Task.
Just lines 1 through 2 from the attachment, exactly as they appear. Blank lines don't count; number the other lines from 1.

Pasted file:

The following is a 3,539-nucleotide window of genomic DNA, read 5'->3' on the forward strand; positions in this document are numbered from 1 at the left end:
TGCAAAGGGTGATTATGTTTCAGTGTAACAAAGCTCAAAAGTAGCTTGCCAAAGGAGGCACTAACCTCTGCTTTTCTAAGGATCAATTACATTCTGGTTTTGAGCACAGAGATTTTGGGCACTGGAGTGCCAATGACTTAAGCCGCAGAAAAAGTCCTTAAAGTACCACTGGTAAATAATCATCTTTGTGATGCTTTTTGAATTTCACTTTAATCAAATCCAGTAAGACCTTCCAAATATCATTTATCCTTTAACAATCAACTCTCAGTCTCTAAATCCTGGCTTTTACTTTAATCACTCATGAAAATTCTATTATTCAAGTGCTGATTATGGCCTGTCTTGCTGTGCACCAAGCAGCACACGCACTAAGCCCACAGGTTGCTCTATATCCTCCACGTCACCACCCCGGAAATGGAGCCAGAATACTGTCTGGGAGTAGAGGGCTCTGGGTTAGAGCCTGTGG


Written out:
The following is a 3,539-nucleotide window of genomic DNA, read 5'->3' on the forward strand; positions in this document are numbered from 1 at the left end:
TGCAAAGGGTGATTATGTTTCAGTGTAACAAAGCTCAAAAGTAGCTTGCCAAAGGAGGCACTAACCTCTGCTTTTCTAAGGATCAATTACATTCTGGTTTTGAGCACAGAGATTTTGGGCACTGGAGTGCCAATGACTTAAGCCGCAGAAAAAGTCCTTAAAGTACCACTGGTAAATAATCATCTTTGTGATGCTTTTTGAATTTCACTTTAATCAAATCCAGTAAGACCTTCCAAATATCATTTATCCTTTAACAATCAACTCTCAGTCTCTAAATCCTGGCTTTTACTTTAATCACTCATGAAAATTCTATTATTCAAGTGCTGATTATGGCCTGTCTTGCTGTGCACCAAGCAGCACACGCACTAAGCCCACAGGTTGCTCTATATCCTCCACGTCACCACCCCGGAAATGGAGCCAGAATACTGTCTGGGAGTAGAGGGCTCTGGGTTAGAGCCTGTGG